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More than 500,000 cardiac implantable electronic devices (CIED), such as pacemakers and implantable cardioverter-defibrillators, are implanted in U.S. patients each year to manage a range of heart conditions, such as arrhythmia.
Both types of devices have flexible wires called “leads” that monitor the heart and report back to the device. Though CIEDs have helped millions of people survive serious heart problems, about 1-3% of patients develop an infection in their device or its leads.
Antibiotic medications can help manage symptoms, but the only way to permanently clear the infection is to remove the implanted device.
Our multidisciplinary team at MedStar Heart and Vascular Institute offers a specialized surgery to remove and replace these devices, sparing patients a lifetime of taking antibiotics or dying from an overwhelming infection.
Patients often rely on CIEDs, so procedures to remove and replace these devices can be complicated. They require a team of specialists, leading-edge equipment, and long-term treatment planning tailored to each individual. For the greatest chance of success, it’s important to diagnose an infection early, and that starts with knowing what to look for.
Who is at risk for CIED infection?
CIEDs are typically implanted under the skin near the collarbone in a small “pocket”. The leads from the device are threaded through blood vessels and into the heart where they can monitor its function.
Almost any bacteria or other pathogen that enters the body can cause an infection. A primary infection occurs when bacteria start growing on the device or in the pocket. Secondary infections come from elsewhere in the body and also infect the device or leads.
Risk factors that increase the likelihood of developing an infection include conditions that are treated with injections or those that are known for poor wound healing. Each time a needle breaks the skin there is a risk for contamination, so patients with conditions such as diabetes and kidney disease are at higher risk.
Other risk factors include:
- Chronic obstructive pulmonary disorder (COPD)
- Use of corticosteroids that suppress the immune system
- A history of infection in a prior CIED
- Heart failure
- Using medications that prevent blood clots (anticoagulants)
Signs and symptoms of CIED infection.
Infections are most common in the first six months after a device is implanted but can occur at any time. Signs of an infection at the pocket site include:
- Ulceration (a break in the skin)
Symptoms of a serious system-wide infection include fever and chills. Patients with deep-seated infections called metastatic experience inflammation of the lining of the heart chambers and valves, called endocarditis, and/or osteomyelitis, a serious bone infection.
Studies have shown that the longer the delay in removing the infected device the greater the chances of death. Talk with your cardiologist right away if you notice symptoms of an infection.
Many patients get used to living with a CIED that is working well and may not think about it often. Tell your doctor if you have an implanted device—knowing that can help them diagnose and treat your condition faster.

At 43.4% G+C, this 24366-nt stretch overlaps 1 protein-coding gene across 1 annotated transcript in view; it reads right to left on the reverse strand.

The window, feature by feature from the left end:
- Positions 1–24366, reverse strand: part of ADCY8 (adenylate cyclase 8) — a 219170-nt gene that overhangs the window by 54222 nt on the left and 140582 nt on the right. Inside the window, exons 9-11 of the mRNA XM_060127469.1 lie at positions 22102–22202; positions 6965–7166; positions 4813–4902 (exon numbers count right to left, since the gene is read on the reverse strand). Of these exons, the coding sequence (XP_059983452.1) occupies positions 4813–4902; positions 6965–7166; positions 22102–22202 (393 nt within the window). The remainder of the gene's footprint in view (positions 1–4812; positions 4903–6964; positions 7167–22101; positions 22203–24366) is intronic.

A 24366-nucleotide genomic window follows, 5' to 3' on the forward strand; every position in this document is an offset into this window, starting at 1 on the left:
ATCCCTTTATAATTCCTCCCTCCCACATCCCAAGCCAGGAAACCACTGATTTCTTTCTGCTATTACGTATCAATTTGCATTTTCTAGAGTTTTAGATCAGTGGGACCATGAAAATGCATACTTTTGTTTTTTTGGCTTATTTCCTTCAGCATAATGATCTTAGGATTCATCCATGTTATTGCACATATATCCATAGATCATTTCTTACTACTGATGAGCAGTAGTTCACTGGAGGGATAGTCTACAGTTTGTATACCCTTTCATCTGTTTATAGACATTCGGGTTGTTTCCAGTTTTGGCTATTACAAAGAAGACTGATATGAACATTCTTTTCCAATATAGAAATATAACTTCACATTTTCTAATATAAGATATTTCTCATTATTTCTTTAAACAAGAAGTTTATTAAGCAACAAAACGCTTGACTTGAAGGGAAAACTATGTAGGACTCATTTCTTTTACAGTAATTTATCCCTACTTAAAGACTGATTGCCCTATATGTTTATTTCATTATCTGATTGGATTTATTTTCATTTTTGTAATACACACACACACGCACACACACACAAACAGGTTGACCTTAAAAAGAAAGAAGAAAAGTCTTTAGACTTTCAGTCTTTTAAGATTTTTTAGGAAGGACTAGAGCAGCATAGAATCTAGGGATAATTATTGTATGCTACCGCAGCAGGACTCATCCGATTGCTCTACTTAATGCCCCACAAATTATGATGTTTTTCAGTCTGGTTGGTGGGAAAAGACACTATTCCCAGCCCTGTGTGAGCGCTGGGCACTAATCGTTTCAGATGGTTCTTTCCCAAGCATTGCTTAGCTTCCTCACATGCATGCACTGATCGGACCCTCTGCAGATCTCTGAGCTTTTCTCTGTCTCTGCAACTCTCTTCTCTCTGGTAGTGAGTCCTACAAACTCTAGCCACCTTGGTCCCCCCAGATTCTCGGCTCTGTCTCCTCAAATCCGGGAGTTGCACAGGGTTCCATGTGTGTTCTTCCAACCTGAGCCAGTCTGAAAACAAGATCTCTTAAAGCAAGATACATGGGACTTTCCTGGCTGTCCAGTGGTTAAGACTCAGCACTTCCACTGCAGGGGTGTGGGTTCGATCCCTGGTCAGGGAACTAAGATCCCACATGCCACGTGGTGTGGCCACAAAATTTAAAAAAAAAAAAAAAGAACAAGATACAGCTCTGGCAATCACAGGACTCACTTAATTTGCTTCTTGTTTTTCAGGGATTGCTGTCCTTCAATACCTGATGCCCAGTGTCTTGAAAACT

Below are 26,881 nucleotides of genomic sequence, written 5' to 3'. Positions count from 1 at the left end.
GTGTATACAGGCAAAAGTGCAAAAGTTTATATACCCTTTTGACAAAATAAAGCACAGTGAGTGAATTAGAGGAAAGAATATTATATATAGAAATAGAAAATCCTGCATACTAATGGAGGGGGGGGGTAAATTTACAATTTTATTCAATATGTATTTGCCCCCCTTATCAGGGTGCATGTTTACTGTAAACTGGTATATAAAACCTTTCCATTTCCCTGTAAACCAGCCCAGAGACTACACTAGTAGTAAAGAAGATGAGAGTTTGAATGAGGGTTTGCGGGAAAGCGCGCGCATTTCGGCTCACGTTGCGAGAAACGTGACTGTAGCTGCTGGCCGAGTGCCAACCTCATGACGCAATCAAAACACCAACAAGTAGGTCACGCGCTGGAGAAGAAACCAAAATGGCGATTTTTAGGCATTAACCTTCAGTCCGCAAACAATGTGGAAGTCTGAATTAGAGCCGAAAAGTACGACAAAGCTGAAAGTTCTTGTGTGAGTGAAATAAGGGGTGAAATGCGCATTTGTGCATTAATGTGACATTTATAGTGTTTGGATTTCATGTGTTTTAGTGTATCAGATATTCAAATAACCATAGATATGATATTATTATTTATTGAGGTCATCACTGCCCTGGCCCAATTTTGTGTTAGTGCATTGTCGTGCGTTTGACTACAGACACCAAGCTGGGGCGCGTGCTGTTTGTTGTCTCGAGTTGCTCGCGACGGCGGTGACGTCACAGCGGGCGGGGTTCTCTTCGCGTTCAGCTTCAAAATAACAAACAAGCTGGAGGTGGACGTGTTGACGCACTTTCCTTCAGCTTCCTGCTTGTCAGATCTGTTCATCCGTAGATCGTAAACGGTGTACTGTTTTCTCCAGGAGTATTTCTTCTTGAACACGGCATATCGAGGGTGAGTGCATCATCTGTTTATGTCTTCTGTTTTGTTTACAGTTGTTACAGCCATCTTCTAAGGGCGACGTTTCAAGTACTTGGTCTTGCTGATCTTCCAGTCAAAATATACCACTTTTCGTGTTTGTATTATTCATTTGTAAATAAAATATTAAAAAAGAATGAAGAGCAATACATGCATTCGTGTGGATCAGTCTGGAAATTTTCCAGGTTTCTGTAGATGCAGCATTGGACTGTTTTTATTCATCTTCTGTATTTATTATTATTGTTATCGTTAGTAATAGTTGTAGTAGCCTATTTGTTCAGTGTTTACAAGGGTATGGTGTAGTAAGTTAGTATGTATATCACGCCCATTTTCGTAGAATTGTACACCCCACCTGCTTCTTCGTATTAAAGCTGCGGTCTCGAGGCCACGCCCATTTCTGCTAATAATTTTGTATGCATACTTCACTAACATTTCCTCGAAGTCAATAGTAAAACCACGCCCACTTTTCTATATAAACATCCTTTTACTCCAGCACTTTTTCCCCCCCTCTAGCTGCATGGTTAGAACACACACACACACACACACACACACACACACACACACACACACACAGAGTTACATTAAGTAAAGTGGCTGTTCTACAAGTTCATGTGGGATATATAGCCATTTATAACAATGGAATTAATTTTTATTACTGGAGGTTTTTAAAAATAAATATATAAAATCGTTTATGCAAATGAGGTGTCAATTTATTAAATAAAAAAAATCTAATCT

Surgical device removal clears infection.
There are two primary treatment options for patients with an infection related to an implanted cardiac device. Bacteria can coat the device in a substance called biofilm that is resistant to antibiotics.
Taking antibiotics long term can keep the infection at bay but that comes with serious risks. Bacteria can change to become more resistant to the antibiotics, which can make you sicker. Side effects from antibiotics can include diarrhea, nausea, and stomach pain. Some studies have associated long-term antibiotic use with an increased risk of heart problems, cancer, and premature death.
Patients who have access to leading medical care, like that available at MHVI, have another option: surgery to remove the device. Cardiologists, electrophysiologists, infectious disease experts, and specialized nurses carefully plan to remove the device, treat you with short-term antibiotics, and potentially implant a new device. To ensure all components of the device are safely and fully removed, patients often undergo imaging including X-rays and CT scans.
Following surgery, antibiotic treatment can range from 10 days for pocket infections treated early to 6 weeks for more serious infections. Sometimes doctors will implant a newer device without leads, either as a temporary or permanent replacement, after antibiotics have cleared up the infection. These smaller, simpler systems rarely become infected, but they’re not right for everyone. Some patients will need a device with leads, and others may no longer need a CIED at all.
Collaborating to benefit patients, now and in the future.
Each patient is different and needs a carefully tailored treatment plan. Some patients can return home after removal, and others spend time in a rehabilitation center with recovery support.
We’re pleased to provide these services to our patients, and as we perform more CIED extractions, we continue to refine our collaborative protocols and improve outcomes for all our patients.
For example, we are bringing imaging experts into our cases earlier to get a more detailed picture of each patient’s anatomy for surgical planning. Additional information about scar tissue that may have formed around the CIED can then be reviewed collaboratively to help determine the best approach to each patient’s infection.
This type of teamwork is common MedStar Health because we know working together leads to better outcomes for patients. We’re very lucky to collaborate with wonderful colleagues, performing surgeries that save our patients lives.